New Delhi, India
May 28, 2008
Ah, I thought. It was a little expensive—Rs 2,200 per night for a double room isn’t exactly cheap—but maybe it would be worth it. We were going to stay three nights in Shimla, and as the 2,200 room was available only for two nights, I upgraded to a Rs 5,300 room for the last night.
Having paid up that much, we’d expected Peterhoff to be at least as lovely as Kasauli’s Ros Common. The truth, therefore hit hard. Much harder, and below the belt too.
First of all, there was the fine print I hadn’t read. The original Peterhoff—the colonial hotel—had burnt down in 1981; the current structure is a new monstrosity built in 1991. Secondly, the day we checked in was also the day when a huge Hindu religious convention was being held at the Peterhoff. Hundreds of devotees thronged the hotel ground outside our room, singing loudly, clapping, giving speeches and generally creating enough noise to make it impossible to even think clearly.
Our room proved a further disaster. It was large, but everything from the carpet to the lighting was dingy and decrepit. The luggage rack had slats missing, and the paint had peeled down to the plaster in the vestibule. The furniture—sofa, table, desk with chair, TV cabinet, bedside tables and double bed—was worn and scarred, with dust settled into the grooves. The carpet was clearly patchwork and had stains, as did the bedspread. One of the bedside lamps didn’t have a bulb, and the lighting in the room was far from adequate. The bathroom was better, but not much. No bathtub, but buckets and mugs—and a shower. Clean towels and free soap, thankfully. The second room—which we shifted to after the first two nights—was larger, better lit and with more fancy carved furniture, all painted white. The bathroom had a bathtub too. Not luxurious, though.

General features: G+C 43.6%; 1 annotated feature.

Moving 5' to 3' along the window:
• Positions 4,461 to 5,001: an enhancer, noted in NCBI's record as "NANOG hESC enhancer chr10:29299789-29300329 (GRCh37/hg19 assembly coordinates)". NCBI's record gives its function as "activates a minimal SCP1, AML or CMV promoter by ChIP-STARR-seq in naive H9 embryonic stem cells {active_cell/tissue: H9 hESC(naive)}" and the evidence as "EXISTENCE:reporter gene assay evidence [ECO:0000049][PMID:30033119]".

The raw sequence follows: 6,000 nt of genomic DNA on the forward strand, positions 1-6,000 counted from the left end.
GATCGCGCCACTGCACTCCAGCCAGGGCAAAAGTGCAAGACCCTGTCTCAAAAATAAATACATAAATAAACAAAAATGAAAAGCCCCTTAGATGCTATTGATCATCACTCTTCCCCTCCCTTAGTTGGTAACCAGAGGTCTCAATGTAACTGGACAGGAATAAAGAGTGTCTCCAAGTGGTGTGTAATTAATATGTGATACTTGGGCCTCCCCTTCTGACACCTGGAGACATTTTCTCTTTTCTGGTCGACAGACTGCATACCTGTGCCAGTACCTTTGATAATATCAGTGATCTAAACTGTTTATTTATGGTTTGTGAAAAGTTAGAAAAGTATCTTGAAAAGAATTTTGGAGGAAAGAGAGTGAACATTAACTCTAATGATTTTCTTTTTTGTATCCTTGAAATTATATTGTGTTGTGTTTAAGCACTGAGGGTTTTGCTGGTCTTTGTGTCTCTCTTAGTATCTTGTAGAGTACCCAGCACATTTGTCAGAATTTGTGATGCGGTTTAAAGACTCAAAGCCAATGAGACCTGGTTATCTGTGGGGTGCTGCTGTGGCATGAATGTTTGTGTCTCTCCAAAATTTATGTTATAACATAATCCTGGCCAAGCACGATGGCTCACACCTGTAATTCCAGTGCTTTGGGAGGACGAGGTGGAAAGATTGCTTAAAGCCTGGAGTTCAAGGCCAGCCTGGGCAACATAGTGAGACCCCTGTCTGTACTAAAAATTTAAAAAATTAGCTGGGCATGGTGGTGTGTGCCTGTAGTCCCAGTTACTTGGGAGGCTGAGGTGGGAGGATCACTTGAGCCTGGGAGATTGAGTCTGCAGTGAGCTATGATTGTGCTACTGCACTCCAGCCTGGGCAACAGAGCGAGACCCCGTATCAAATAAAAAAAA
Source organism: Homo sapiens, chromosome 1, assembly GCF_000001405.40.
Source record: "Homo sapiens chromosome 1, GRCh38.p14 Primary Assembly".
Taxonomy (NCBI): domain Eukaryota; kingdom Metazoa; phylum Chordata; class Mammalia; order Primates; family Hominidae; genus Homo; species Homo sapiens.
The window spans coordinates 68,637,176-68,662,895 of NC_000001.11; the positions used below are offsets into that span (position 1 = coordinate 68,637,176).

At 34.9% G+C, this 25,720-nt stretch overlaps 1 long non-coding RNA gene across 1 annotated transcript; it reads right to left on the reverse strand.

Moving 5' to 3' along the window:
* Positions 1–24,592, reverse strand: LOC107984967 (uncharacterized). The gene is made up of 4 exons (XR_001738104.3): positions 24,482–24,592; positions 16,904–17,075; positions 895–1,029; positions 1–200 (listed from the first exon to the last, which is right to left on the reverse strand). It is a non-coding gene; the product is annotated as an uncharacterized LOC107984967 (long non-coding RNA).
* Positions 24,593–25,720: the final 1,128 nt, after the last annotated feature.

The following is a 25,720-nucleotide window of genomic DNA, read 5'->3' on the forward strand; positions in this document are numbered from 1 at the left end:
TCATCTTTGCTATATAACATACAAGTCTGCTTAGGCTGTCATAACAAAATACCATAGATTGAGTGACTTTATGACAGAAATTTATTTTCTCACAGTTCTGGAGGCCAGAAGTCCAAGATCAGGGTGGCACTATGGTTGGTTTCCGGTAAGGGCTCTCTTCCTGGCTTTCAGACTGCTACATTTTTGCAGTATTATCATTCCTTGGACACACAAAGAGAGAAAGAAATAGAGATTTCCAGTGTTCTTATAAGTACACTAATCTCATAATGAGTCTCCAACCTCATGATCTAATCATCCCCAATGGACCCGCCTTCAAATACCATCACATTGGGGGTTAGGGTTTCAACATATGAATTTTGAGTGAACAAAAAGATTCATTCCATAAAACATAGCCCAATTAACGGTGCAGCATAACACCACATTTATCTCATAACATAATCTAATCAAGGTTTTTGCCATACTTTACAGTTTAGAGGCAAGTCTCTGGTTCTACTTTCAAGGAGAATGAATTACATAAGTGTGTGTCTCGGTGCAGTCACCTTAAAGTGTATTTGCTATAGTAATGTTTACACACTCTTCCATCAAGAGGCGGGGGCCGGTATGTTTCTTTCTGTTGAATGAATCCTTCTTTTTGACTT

The Peterhoff’s facilities are somewhat limited: central heating, laundry, banquet halls, a restaurant, and room service. The restaurant and room service had Indian, Chinese and Continental on the menu, but we stuck with Indian. The food was okay, nothing to write home about, but the service was appalling. The waiters—except for the more experienced ones, who were few and far between—were completely clueless about the menu and spent most of their time rushing around like headless chickens.
Final verdict? Awful place. Do not stay at the Peterhoff.
From journal Shimla: Stepping Back to the Days of the Raj